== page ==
SHE’S JUST EIGHT MONTHS SHY OF 21, but Tyra Banks already has her feet planted in two grown-up glamorous worlds. In New York City and Los Angeles she has been turning heads—both as a-hot-if not-quite-yet-supermodel and as Will Smith’s sassy, athletic, not-quite-yet-girlfriend Jackie on NBC’s Fresh Prince of Bel-Air. The problem is, most of the strangers she meets aren’t quite sure yet how to react to her. “When people know me as a model,” she says, “they back off. They have trouble relating lo the image they see in the magazines. But when they recognize me from television, they relate to me as this chill-out girl. It’s like, ‘Hey, girl, what’s up?’ ”
Heaps. In fact, she could use a third foot. Next year she’ll even make her motion picture debut (“and introducing…”) as a track runner named Deja in Higher Learning, directed by her boyfriend, 26-year-old John Singleton (Poetic justice). Yet only a few years ago, Fresh Prince was nothing more to Tyra than a sitcom she liked to watch while eating dinner at her family’s three-bedroom duplex in Los Angeles, and runway poses were something she practiced while watching Cindy Crawford’s House of Style on MTV. Trying to walk like a model, she remembers, “my ankles would shake and I would bend my knees and stick my lips out.” Now, thanks to her long-limbed beauty and happy energy, the 5’11”, 125-lb. Banks has a contract with the IMG agency, a deal with Cover Girl makeup and a buzz: She has been called the New Naomi Campbell, although Banks is wary of being touted as the black model of the moment. (“Why do I have to knock Naomi out lo be successful? With white models they don’t do that.”) Her mother, Carolyn London-Johnson, 45, who used to run a photo lab, quit her job lo manage Tyra’s career.
Some things haven’t changed. Tyra lives with Carolyn and her second husband, Clifford Johnson, 47, a high school graphic-arts teacher, and still has her old bedroom and stuffed animals (although she plans to move into her own house in the not-distant future). She also remains close to her dad, Donald Banks, 48, a computer consultant, who lives nearby. (A brother, Devin, 26, an Air Force paramedic, is stationed in Okinawa.)
Although she once daydreamed about becoming a veterinarian (with the beautiful nom de vet Stephanie Clifton), Tyra became interested in modeling while a student at Immaculate Heart High School in L.A. She and a friend would buy makeup at Thrifty’s, then go home and vogue. “We thought we were so cool,” says Banks, hooting. At 17, she began making the round of agencies. “The market for black models was not very good,” says Carolyn, who shot Tyra’s portfolio and accompanied her on interviews. “They would say, ‘We have this many black girls already.’ ” Her looks, Banks was told, were “too ethnic.” She finally signed with L.A. Models, but then decided to enroll at Loyola Marymount University in L.A. in the fall of ’91. That August, though, a French modeling agent, scouting for talent in L.A., offered Banks an immediate chance to model at the couture shows in Paris. Banks accepted and within a week of her first stroll before the style mavens she had accumulated 25 bookings. “That girl is a live wire,” says model Niki Taylor. “She can work a runway like you would not believe.”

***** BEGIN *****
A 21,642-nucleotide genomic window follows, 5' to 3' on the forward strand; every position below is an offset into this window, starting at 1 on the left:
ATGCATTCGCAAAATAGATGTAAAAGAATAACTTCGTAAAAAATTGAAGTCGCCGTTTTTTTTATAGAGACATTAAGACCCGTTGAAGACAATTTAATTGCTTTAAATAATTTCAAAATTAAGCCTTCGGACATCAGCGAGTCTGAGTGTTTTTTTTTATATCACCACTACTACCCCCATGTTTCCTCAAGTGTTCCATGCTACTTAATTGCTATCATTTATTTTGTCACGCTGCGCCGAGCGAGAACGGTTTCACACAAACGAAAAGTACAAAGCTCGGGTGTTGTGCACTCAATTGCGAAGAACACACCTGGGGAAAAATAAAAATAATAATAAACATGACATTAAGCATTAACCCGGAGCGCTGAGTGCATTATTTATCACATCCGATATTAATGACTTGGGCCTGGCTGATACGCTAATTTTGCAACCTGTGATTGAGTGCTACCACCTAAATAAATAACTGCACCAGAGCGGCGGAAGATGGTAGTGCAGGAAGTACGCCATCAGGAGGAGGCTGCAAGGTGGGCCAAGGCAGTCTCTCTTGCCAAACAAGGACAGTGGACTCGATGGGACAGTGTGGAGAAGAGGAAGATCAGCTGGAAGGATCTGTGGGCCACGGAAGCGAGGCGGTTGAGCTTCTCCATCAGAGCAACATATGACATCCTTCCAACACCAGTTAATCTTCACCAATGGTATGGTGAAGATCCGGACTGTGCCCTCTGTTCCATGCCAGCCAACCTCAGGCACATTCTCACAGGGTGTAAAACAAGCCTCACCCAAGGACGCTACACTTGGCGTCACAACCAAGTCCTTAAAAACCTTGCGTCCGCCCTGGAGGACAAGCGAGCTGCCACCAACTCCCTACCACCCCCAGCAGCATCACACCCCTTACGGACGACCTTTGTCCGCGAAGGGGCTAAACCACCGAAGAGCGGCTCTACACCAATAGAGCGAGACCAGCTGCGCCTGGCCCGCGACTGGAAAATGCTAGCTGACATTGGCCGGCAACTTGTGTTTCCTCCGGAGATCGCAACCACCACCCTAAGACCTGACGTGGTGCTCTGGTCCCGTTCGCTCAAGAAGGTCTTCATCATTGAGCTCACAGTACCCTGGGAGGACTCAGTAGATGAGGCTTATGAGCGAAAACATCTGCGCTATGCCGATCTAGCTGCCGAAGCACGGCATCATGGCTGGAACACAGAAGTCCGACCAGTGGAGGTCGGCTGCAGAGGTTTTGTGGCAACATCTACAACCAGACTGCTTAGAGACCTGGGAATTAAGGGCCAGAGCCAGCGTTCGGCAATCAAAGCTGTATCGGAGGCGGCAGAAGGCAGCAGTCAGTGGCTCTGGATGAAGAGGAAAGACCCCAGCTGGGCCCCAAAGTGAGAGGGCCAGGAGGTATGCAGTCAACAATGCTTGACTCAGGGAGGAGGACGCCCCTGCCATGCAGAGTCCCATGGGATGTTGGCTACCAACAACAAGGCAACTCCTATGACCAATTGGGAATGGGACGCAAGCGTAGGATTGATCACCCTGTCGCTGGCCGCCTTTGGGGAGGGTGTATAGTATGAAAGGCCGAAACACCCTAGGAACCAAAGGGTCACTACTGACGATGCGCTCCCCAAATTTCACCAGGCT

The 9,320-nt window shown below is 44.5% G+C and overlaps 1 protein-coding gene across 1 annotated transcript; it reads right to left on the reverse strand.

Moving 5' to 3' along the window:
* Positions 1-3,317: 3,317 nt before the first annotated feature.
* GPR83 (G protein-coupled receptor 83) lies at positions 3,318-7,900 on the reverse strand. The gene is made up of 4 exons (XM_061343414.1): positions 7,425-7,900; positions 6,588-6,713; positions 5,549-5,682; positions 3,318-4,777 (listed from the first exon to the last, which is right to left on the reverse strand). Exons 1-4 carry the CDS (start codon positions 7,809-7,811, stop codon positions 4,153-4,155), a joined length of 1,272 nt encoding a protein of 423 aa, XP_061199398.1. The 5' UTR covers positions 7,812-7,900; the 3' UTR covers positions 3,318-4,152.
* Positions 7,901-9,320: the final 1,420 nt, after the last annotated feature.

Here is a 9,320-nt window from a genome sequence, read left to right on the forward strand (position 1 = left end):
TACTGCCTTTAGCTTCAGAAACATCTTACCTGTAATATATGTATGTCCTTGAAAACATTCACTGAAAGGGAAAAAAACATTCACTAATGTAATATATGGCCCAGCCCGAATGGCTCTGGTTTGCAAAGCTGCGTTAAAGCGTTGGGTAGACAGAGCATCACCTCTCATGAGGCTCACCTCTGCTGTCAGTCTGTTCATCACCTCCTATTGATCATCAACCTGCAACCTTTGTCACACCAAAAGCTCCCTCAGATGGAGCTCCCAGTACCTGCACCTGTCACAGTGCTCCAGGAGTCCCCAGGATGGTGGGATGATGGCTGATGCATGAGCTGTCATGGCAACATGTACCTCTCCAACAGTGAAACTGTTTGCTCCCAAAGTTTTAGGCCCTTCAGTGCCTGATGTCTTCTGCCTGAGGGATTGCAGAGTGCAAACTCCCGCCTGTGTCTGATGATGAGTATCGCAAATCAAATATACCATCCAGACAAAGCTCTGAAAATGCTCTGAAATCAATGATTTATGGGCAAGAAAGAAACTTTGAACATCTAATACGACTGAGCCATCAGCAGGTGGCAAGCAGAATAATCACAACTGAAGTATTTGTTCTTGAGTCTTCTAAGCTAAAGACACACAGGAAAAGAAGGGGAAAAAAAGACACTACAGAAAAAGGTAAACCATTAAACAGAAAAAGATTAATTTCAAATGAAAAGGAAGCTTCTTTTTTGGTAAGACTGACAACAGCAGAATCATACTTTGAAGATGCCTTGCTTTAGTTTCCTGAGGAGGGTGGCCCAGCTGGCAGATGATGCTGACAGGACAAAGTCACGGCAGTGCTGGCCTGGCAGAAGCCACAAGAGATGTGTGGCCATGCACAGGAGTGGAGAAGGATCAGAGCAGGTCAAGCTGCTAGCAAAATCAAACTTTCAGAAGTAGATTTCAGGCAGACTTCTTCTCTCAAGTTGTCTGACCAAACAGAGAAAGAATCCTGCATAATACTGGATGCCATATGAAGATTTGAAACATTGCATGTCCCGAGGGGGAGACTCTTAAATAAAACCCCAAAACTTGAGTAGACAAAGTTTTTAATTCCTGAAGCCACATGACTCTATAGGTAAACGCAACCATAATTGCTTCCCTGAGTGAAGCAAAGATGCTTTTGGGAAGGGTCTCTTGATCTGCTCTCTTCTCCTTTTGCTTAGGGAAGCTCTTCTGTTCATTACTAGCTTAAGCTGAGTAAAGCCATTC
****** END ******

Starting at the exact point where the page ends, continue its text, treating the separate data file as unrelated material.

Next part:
It was last spring in L.A. that Singleton, who met her through mutual friends, was smitten. “And when I saw her on the runway, it was, ‘Damn, she is beautiful,’ ” he says. “I was dying.”
He recuperated enough, and has confidence enough, to put her in his movie. So far, her acting résumé contains only one credit—Fresh Prince’s Jackie—but “Tyra is good,” says Singleton. “She adds a lot of flavor to what could have been a throwaway role.” She landed the part after rehearsing at home with her mother, then impressed the producers by arriving at her first audition wearing an athletic combination of a T-shirt and shoes. Her acting aside, that height-enhancing outfit showed her to be a good one-on-one match with the 6’2″ Smith.
Although Learning is her first step toward movie stardom, Banks says she has been asked to read for other parts—a drug-addicted mom, an aviator’s wife and, for The Firm, the seductress who sleeps with Tom Cruise in the Caribbean sand. Why pass on the chance to be onscreen—horizontally, even—with Tom? (Karina Lombard accepted.) Because, says Banks, she wants to avoid being cast solely for her decorative value: “I don’t want roles that scream. I AM SO PRETTY!”
That’s an admirable goal—and, in Hollywood, a challenging one.
BRYAN ALEXANDER in New York City